Have you heard of the famous designer and architect, Antoni Gaudí? If you haven’t, then I bet you’ve at least seen his work without even knowing it. Antoni Gaudí was a Spanish Catalan architect who had a very distinctive and unique architectural style. His style was so distinct that upon graduating from the Barcelona School of Architecture, the Dean said, “I do not know if we have awarded this degree to a madman or to a genius; only time will tell”. Regardless of opinion, however, his work is undoubtedly one of a kind. He is usually considered the master of Catalan Modernism, but his work truly cannot be embodied in any one style, and defies any sort of classification. His work is incredibly imaginative and creative, and was heavily influenced by nature.
You will see his work speckled around the streets of Barcelona. From lamps, to buildings, to churches, you’ll find it everywhere, and the below are some of my favorites!
Placa Reial Lanterns
Plaça Reial, 9, 08002 Barcelona, Spain
It make sense to start at the beginning, so let’s take a look at this lesser-known and simpler piece of art. These lampposts are worth noting because they were designed for Placa Reial, and they were Gaudí’s first public project.
You can already see his creative imagination take place as the details of the lamppost feature a helmeted lantern with dragon coiled around the base.
La Sagrada Familia
Carrer de Mallorca, 401, 08013 Barcelona, Spain
Now moving on to Gaudí’s masterpiece! La Sagrada Famila is probably his most famous piece of architecture, and it hasn’t even been completed yet. Gaudí abandoned other projects and devoted himself entirely to this piece of art until he sadly died at the age of 73. The Roman Catholic basilica is estimated to be complete in 2026.
Although the basilica is incomplete, you can still take a tour the church, and it attracts over 2 million visitors a year. To purchase tickets in advance online, check out THIS site.
Passeig de Gràcia, 43, 08007 Barcelona, Spain
Casa Batlló is my faaaavorite of Gaudí’s work! Its design is so unique and unmistakable, it seems to be a building straight out of a fairytale. The building has irregular and oversized windows, with the exterior façade entailing of flowy stone work decorated with colorful mosaic tiles.
The roof is also quite elaborate, with a scale-like arched roof, similar to that of a dragon.And my favorite piece of the whole design is the bulbous, root-like tower, topped with a cross.
Casa Milà (aka La Pedrera)
Provença, 261-265, 08008 Barcelona, Spain
Casa Milà is actually an apartment complex, combining two buildings, with a hollowed out interior. The building is 9-stories high, and the exterior façade is similar to Casa Batlló, in that it is designed with a similar flowy, curvature to the building.
The most note-worthy feature, however, is the roof. The stepped roof consists of six skylights and 28 chimneys that are unlike anything you’ve ever seen. The chimneys have a soldier-like look to them, and the roof is commonly called the “garden of warriors” because the chimneys appear to be protecting the skylights.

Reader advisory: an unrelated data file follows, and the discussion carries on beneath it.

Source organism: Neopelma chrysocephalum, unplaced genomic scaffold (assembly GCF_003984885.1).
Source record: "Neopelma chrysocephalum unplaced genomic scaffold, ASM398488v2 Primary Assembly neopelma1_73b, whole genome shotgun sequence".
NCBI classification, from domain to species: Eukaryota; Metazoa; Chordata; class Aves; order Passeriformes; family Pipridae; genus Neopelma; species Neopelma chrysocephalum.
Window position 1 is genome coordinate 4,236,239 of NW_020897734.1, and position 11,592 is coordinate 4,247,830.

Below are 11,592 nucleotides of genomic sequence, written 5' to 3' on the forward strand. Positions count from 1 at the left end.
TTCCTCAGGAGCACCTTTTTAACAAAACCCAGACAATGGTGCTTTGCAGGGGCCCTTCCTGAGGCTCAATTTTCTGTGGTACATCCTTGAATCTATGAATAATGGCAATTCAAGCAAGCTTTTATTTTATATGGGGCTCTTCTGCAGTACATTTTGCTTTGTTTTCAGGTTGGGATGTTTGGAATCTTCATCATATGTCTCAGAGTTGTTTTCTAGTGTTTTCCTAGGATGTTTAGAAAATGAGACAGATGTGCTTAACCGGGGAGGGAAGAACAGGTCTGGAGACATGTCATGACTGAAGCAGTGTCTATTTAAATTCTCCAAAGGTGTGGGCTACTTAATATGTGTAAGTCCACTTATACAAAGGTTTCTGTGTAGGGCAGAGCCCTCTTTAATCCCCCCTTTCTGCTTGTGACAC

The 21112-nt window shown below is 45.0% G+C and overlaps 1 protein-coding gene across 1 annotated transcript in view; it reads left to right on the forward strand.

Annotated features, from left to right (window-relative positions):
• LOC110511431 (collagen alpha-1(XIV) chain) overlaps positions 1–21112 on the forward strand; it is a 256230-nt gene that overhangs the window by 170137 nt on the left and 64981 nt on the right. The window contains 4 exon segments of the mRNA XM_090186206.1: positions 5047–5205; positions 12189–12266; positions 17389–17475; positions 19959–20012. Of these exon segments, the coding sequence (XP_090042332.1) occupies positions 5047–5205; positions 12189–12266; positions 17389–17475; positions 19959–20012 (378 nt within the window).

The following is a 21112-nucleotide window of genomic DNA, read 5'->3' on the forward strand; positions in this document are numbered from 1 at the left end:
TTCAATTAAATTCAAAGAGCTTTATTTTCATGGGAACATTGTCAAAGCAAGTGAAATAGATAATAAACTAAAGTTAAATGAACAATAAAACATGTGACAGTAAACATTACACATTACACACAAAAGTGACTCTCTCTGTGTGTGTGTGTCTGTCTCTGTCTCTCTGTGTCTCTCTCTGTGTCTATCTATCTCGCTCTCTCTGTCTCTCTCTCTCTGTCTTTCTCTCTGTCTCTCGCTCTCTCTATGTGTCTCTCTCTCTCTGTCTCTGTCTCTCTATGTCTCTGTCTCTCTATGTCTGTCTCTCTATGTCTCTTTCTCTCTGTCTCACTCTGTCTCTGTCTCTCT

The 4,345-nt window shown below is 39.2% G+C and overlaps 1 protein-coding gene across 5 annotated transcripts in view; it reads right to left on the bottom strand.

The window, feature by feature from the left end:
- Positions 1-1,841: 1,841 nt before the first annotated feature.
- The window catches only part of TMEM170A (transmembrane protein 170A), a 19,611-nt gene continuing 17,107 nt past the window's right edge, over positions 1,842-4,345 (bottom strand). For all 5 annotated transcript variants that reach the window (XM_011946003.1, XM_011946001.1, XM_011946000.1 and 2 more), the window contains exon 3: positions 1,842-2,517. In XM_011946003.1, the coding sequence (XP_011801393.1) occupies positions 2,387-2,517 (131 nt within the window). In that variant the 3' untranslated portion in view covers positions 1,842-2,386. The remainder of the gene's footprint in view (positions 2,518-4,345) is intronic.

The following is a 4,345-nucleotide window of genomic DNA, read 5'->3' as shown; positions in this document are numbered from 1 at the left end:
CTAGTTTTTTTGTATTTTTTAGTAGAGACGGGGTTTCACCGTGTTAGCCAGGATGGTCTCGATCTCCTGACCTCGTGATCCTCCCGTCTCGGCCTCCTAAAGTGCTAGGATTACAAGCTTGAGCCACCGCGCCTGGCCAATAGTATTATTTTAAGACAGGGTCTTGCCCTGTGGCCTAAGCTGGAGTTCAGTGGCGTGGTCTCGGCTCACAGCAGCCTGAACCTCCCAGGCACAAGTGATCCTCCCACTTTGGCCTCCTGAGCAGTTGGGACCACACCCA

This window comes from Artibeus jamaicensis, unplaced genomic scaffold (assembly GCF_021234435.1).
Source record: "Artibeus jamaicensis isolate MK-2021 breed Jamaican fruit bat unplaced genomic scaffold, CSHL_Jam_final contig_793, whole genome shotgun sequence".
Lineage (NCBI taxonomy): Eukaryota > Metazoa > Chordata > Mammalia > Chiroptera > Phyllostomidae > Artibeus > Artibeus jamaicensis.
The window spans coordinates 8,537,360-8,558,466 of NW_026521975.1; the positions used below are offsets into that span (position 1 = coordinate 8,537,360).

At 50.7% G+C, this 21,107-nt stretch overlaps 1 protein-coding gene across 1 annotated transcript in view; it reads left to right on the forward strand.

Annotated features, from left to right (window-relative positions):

Palau Güell (Güell Palace)
Carrer Nou de la Rambla, 3-5, 08001 Barcelona, Spain
In the heart of Barcelona just off la Rambla, this urban palace was designed and built for Spanish entrepreneur, Eusebio Güell at the beginning of Gaudí’s career. Due to the pair having many common interests, this project become one of many collaborations, as they continued to be lifelong friends.
The home was designed to be a functional palace, centered around the main room for entertaining high society guests. Complete with two arched front iron gates to welcome horse-drawn carriages, the building’s design exemplifies the art nouveau style.
And true to the wonderfully quirky appeal of Gaudí’s designs, the rooftop chimneys represent his signature technique of using colorful mosaic ceramic tiles to decorate his work.
08024 Barcelona, Spain
Ah, Park Güell, welcome to one of Barcelona’s most famous landmarks. You simply cannot visit Barcelona without seeing Gaudí’s most colorful and playful masterpiece. It seems as if Gaudí’s imagination was allowed to run rampant, and the result culminated in the creation of this fascinating public park. Featuring gardens, winding pathways, fountains, pavilions, sculptures, and much, much more – Park Güell is designed with such complexity and intricate details, it would take many visits to truly absorb it all.
For more detailed information check out my post on Park Güell!
Carrer de Casp, 48, 08010 Barcelona, Spain
A bit conventional for a Gaudí design, this building has an elegant and baroque feel to it. The main features of the building are the wrought iron balconies bulging out from the exterior façade and the dramatic double gaple at the top.
There are many more Gaudí designs around peppered around Barcelona (large and small), but these will definitely keep you busy during your visit!
Feature photo by Víctor Manuel Rodríguez Romero.
Over to you! Which is your favorite Gaudí masterpiece?